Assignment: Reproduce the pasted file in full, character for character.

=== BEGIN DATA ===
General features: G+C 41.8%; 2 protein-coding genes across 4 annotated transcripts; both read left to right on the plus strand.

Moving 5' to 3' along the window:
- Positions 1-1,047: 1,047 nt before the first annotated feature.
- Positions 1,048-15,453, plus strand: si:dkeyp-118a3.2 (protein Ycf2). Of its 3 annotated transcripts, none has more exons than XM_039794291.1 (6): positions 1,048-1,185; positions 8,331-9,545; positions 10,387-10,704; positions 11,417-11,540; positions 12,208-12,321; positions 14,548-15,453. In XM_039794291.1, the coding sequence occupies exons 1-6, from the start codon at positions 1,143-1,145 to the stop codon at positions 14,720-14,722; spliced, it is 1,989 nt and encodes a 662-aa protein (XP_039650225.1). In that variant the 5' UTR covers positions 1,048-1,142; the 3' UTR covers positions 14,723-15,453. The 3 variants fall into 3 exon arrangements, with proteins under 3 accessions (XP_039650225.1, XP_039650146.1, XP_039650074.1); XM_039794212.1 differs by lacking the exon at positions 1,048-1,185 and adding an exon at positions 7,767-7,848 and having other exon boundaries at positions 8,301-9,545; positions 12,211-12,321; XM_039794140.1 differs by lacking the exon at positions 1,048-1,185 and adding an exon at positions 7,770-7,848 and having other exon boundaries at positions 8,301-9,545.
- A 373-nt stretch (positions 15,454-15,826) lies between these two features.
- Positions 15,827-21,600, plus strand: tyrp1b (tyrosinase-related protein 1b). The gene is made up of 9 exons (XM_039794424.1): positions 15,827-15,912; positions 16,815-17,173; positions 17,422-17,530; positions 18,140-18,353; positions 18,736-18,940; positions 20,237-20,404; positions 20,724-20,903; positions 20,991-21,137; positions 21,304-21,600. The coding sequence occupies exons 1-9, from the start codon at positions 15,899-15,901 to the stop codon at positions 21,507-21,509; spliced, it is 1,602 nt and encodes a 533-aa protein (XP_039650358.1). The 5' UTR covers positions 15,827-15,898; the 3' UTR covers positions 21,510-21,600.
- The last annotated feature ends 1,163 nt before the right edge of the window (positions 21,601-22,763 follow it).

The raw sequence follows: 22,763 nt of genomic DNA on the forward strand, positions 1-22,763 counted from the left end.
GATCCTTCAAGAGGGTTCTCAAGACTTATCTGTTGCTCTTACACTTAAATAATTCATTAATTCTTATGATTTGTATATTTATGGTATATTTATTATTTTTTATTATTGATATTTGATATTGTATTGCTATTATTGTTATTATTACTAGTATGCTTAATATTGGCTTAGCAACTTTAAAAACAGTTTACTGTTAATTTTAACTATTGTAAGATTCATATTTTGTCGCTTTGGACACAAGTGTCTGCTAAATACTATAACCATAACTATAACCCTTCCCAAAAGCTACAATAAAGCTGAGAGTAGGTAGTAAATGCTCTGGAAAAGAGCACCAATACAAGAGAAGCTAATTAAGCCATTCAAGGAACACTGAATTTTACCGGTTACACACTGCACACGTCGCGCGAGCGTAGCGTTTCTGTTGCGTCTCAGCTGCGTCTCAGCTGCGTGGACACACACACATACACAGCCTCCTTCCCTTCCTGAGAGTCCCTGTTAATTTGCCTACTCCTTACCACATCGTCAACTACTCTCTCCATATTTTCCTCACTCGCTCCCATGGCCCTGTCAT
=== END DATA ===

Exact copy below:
General features: G+C 41.8%; 2 protein-coding genes across 4 annotated transcripts; both read left to right on the plus strand.

Moving 5' to 3' along the window:
- Positions 1-1,047: 1,047 nt before the first annotated feature.
- Positions 1,048-15,453, plus strand: si:dkeyp-118a3.2 (protein Ycf2). Of its 3 annotated transcripts, none has more exons than XM_039794291.1 (6): positions 1,048-1,185; positions 8,331-9,545; positions 10,387-10,704; positions 11,417-11,540; positions 12,208-12,321; positions 14,548-15,453. In XM_039794291.1, the coding sequence occupies exons 1-6, from the start codon at positions 1,143-1,145 to the stop codon at positions 14,720-14,722; spliced, it is 1,989 nt and encodes a 662-aa protein (XP_039650225.1). In that variant the 5' UTR covers positions 1,048-1,142; the 3' UTR covers positions 14,723-15,453. The 3 variants fall into 3 exon arrangements, with proteins under 3 accessions (XP_039650225.1, XP_039650146.1, XP_039650074.1); XM_039794212.1 differs by lacking the exon at positions 1,048-1,185 and adding an exon at positions 7,767-7,848 and having other exon boundaries at positions 8,301-9,545; positions 12,211-12,321; XM_039794140.1 differs by lacking the exon at positions 1,048-1,185 and adding an exon at positions 7,770-7,848 and having other exon boundaries at positions 8,301-9,545.
- A 373-nt stretch (positions 15,454-15,826) lies between these two features.
- Positions 15,827-21,600, plus strand: tyrp1b (tyrosinase-related protein 1b). The gene is made up of 9 exons (XM_039794424.1): positions 15,827-15,912; positions 16,815-17,173; positions 17,422-17,530; positions 18,140-18,353; positions 18,736-18,940; positions 20,237-20,404; positions 20,724-20,903; positions 20,991-21,137; positions 21,304-21,600. The coding sequence occupies exons 1-9, from the start codon at positions 15,899-15,901 to the stop codon at positions 21,507-21,509; spliced, it is 1,602 nt and encodes a 533-aa protein (XP_039650358.1). The 5' UTR covers positions 15,827-15,898; the 3' UTR covers positions 21,510-21,600.
- The last annotated feature ends 1,163 nt before the right edge of the window (positions 21,601-22,763 follow it).

The raw sequence follows: 22,763 nt of genomic DNA on the forward strand, positions 1-22,763 counted from the left end.
GATCCTTCAAGAGGGTTCTCAAGACTTATCTGTTGCTCTTACACTTAAATAATTCATTAATTCTTATGATTTGTATATTTATGGTATATTTATTATTTTTTATTATTGATATTTGATATTGTATTGCTATTATTGTTATTATTACTAGTATGCTTAATATTGGCTTAGCAACTTTAAAAACAGTTTACTGTTAATTTTAACTATTGTAAGATTCATATTTTGTCGCTTTGGACACAAGTGTCTGCTAAATACTATAACCATAACTATAACCCTTCCCAAAAGCTACAATAAAGCTGAGAGTAGGTAGTAAATGCTCTGGAAAAGAGCACCAATACAAGAGAAGCTAATTAAGCCATTCAAGGAACACTGAATTTTACCGGTTACACACTGCACACGTCGCGCGAGCGTAGCGTTTCTGTTGCGTCTCAGCTGCGTCTCAGCTGCGTGGACACACACACATACACAGCCTCCTTCCCTTCCTGAGAGTCCCTGTTAATTTGCCTACTCCTTACCACATCGTCAACTACTCTCTCCATATTTTCCTCACTCGCTCCCATGGCCCTGTCAT